Incidentally, I'm not a big fan of the bounds of the problem: if your intent was to allow $$$O(nm(n+m+r))$$$ to pass, then the 1s time limit in contest was a bit tight and allowed for some annoying constant factor/ML issues that presumably caused all of these hacks, while if your intent was to require $$$O(nmr)$$$, it seems more reasonable to set e.g. $$$n \cdot m \le 10^5$$$ and $$$r \le 50.$$$

I guess the TL was increased because someone managed to make the author's solution TLE on the old TL.

This should not be a reason to extend time limits right? As long as someone was able to pass the time constraints smoothly, it is still solvable in 1s and should be considered a valid problem imo

Yes, I agree with you on this.

An Editorial-based solution passes the tests in 300 smth ms for me, the trick is to use bitwise operators in c++ when calculating the dp and then it works much faster

I believe that the authors should explain why the time limits are changed. I am guessing it is due to the test consisting of $$$10^6$$$ integers upto $$$10^9$$$, and as a side effect $$$O(nm(n+m+r))$$$ gets basically a free pass. I don't believe $$$O(nm(n+m+r))$$$ solutions are concerning enough to justify a drastic time limit change.

It is possible to squeeze $$$O(nm(n+m+r))$$$ solutions without too much efforts in the original constraints 208838975 (this is in Kotlin so it should be easy in C++) This is of course assuming "10000 1" is within the tests, and this cannot be done without taking a few TLE penalties. Even if all that fails, a simple modification to use bitsets suffices. (UPD: I missed a simple optimisation of not needing to make two dp arrays and copy as found in your solution. With that, the $$$O(nm(n+m+r))$$$ should pass very comfortably.)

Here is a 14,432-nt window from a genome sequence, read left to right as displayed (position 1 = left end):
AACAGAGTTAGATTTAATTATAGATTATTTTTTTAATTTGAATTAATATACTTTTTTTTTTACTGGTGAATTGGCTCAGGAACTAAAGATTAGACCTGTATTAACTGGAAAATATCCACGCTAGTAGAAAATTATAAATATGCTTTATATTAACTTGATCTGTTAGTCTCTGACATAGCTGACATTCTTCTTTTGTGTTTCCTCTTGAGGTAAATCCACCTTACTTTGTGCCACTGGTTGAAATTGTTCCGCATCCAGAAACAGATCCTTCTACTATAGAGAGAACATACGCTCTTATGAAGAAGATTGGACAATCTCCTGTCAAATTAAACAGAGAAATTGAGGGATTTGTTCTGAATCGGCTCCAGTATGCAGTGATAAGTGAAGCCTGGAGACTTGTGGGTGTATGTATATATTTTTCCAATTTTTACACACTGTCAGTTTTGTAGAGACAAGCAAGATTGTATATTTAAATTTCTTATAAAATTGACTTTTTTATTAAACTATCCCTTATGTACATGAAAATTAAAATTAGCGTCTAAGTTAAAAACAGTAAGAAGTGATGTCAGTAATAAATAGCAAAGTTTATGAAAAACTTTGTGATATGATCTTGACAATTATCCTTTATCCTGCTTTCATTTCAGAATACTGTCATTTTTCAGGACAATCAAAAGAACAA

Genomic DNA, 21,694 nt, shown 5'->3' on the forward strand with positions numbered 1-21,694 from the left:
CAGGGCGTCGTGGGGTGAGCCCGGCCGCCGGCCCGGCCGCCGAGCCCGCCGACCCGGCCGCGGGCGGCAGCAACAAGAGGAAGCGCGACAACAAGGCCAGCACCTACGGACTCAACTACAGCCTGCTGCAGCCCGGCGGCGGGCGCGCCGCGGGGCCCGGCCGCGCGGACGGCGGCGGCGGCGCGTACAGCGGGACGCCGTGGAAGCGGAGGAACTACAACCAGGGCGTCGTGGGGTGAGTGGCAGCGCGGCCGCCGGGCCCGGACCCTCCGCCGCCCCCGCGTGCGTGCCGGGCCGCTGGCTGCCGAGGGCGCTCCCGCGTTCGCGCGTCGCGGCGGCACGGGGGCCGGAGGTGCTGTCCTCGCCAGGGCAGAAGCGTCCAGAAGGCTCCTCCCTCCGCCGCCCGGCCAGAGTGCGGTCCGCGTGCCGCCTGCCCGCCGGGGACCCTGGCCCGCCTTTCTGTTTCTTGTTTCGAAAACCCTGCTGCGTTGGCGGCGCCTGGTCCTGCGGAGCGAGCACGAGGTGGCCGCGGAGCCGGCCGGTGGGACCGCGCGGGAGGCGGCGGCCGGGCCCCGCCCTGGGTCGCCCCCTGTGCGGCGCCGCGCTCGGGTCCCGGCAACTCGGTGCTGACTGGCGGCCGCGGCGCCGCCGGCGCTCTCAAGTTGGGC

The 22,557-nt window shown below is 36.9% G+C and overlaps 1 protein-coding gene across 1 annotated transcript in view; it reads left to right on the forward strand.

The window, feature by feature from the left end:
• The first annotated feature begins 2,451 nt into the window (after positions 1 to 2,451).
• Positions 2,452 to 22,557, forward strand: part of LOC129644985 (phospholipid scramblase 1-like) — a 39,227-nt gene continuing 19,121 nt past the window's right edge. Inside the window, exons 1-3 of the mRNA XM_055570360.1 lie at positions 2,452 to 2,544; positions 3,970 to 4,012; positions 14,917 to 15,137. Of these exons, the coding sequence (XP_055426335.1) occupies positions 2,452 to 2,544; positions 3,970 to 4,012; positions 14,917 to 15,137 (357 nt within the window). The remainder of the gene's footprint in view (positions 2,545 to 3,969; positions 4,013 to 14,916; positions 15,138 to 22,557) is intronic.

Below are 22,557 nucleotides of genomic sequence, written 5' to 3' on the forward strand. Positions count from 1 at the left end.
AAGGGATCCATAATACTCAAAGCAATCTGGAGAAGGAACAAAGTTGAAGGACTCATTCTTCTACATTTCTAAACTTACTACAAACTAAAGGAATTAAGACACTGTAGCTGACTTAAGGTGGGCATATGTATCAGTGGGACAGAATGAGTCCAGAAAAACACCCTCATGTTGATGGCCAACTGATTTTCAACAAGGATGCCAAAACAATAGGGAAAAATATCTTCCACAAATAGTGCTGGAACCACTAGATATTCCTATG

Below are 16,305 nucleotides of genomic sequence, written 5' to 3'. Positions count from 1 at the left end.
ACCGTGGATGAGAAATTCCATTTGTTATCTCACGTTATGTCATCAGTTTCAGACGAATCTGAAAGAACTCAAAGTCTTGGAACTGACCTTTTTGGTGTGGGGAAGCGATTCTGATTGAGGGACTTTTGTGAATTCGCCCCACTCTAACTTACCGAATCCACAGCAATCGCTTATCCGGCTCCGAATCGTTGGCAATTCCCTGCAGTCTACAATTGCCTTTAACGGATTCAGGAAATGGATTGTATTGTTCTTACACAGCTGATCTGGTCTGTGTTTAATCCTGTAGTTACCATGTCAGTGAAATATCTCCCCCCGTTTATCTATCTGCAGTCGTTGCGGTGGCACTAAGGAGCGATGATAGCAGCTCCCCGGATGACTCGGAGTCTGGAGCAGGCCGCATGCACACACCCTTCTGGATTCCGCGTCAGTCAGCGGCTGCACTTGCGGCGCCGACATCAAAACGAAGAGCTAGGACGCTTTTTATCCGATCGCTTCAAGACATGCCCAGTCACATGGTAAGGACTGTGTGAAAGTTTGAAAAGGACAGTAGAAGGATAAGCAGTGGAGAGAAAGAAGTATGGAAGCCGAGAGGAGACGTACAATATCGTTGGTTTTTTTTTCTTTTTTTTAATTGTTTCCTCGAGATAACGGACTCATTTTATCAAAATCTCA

Though considering how the test "10000 1" is completely missing from the tests, I feel like the authors did not consider the $$$O(nm(n+m+r))$$$ solution properly, let alone designing the TL accordingly.

During the contest, I thought a $$$nm(n+m+r)$$$ solution would be able to pass easily. I did not notice that in fact, it is $$$(n+1)(m+1)(n+m+r)$$$ and I would probably hesitate if I noticed that.

For the weaker claim, did you figure out how to prove formally? I am not sure how to.

No; I've spent some time thinking about it and still don't have a proof (though perhaps I'm missing something obvious). I'm hoping the authors post a corrected proof (or clarify the existing proof) before too long since this claim is obviously pretty central to solving the problem.

Problem G

What are the specific hacking rules for Codeforces? Percisely, should a solution be hacked for the seed of its random number generator? As far as I remember there are many solutions hacked this way, so why did you rejudge all submissions in G1 and G2?

So basically from problem B I understand the follwing. Suppose we have a number n, and let be 2^x the largest power of 2 which does not exceed x, so it's enough to have x bits to represent n. In this case, the total number of ways to set bits on such that n is not exceeded is n + 1. Is it correct?

Each number can be written as a bitmask. If we can "buy" a bitmask, that means its total cost is $$$\le n$$$. As every price is $$$2^k$$$, this total cost is just a number and can be achieved in only one way, so yes, you are correct